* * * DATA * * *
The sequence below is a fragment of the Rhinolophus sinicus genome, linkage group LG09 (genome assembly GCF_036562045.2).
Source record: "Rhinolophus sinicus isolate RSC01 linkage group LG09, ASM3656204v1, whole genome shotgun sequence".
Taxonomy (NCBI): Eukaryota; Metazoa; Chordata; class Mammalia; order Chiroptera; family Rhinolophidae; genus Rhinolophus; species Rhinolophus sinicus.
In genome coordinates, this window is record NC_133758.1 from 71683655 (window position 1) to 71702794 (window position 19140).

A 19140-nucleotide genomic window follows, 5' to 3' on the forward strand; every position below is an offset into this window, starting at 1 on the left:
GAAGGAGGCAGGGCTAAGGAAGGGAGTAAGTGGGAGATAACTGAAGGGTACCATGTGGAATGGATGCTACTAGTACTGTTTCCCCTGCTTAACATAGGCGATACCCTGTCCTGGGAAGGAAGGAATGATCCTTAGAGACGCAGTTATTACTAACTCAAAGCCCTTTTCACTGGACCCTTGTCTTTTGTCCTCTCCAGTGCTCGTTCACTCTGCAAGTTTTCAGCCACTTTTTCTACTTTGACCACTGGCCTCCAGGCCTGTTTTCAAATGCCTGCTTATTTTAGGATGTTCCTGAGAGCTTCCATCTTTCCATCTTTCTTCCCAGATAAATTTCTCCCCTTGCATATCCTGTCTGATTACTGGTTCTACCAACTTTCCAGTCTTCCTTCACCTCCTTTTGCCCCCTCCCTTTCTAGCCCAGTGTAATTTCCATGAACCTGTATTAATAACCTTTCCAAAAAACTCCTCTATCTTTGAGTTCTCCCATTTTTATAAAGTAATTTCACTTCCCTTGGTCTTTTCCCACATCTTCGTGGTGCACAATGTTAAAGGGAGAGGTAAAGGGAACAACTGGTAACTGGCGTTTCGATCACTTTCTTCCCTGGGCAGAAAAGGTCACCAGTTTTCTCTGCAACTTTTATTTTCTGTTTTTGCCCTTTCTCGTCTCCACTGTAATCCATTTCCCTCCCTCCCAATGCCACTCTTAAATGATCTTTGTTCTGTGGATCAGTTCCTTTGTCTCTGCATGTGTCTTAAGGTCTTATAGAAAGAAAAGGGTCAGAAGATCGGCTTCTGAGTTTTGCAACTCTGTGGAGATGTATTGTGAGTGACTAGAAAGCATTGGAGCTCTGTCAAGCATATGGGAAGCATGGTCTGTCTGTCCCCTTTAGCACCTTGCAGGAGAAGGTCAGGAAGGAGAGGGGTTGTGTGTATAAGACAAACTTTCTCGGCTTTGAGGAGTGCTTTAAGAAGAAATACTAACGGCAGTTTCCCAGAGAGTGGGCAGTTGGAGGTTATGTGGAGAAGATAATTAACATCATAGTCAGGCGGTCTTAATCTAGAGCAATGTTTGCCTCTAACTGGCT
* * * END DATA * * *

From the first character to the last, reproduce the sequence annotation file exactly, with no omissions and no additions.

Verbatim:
The sequence below is a fragment of the Rhinolophus sinicus genome, linkage group LG09 (genome assembly GCF_036562045.2).
Source record: "Rhinolophus sinicus isolate RSC01 linkage group LG09, ASM3656204v1, whole genome shotgun sequence".
Taxonomy (NCBI): Eukaryota; Metazoa; Chordata; class Mammalia; order Chiroptera; family Rhinolophidae; genus Rhinolophus; species Rhinolophus sinicus.
In genome coordinates, this window is record NC_133758.1 from 71683655 (window position 1) to 71702794 (window position 19140).

A 19140-nucleotide genomic window follows, 5' to 3' on the forward strand; every position below is an offset into this window, starting at 1 on the left:
GAAGGAGGCAGGGCTAAGGAAGGGAGTAAGTGGGAGATAACTGAAGGGTACCATGTGGAATGGATGCTACTAGTACTGTTTCCCCTGCTTAACATAGGCGATACCCTGTCCTGGGAAGGAAGGAATGATCCTTAGAGACGCAGTTATTACTAACTCAAAGCCCTTTTCACTGGACCCTTGTCTTTTGTCCTCTCCAGTGCTCGTTCACTCTGCAAGTTTTCAGCCACTTTTTCTACTTTGACCACTGGCCTCCAGGCCTGTTTTCAAATGCCTGCTTATTTTAGGATGTTCCTGAGAGCTTCCATCTTTCCATCTTTCTTCCCAGATAAATTTCTCCCCTTGCATATCCTGTCTGATTACTGGTTCTACCAACTTTCCAGTCTTCCTTCACCTCCTTTTGCCCCCTCCCTTTCTAGCCCAGTGTAATTTCCATGAACCTGTATTAATAACCTTTCCAAAAAACTCCTCTATCTTTGAGTTCTCCCATTTTTATAAAGTAATTTCACTTCCCTTGGTCTTTTCCCACATCTTCGTGGTGCACAATGTTAAAGGGAGAGGTAAAGGGAACAACTGGTAACTGGCGTTTCGATCACTTTCTTCCCTGGGCAGAAAAGGTCACCAGTTTTCTCTGCAACTTTTATTTTCTGTTTTTGCCCTTTCTCGTCTCCACTGTAATCCATTTCCCTCCCTCCCAATGCCACTCTTAAATGATCTTTGTTCTGTGGATCAGTTCCTTTGTCTCTGCATGTGTCTTAAGGTCTTATAGAAAGAAAAGGGTCAGAAGATCGGCTTCTGAGTTTTGCAACTCTGTGGAGATGTATTGTGAGTGACTAGAAAGCATTGGAGCTCTGTCAAGCATATGGGAAGCATGGTCTGTCTGTCCCCTTTAGCACCTTGCAGGAGAAGGTCAGGAAGGAGAGGGGTTGTGTGTATAAGACAAACTTTCTCGGCTTTGAGGAGTGCTTTAAGAAGAAATACTAACGGCAGTTTCCCAGAGAGTGGGCAGTTGGAGGTTATGTGGAGAAGATAATTAACATCATAGTCAGGCGGTCTTAATCTAGAGCAATGTTTGCCTCTAACTGGCT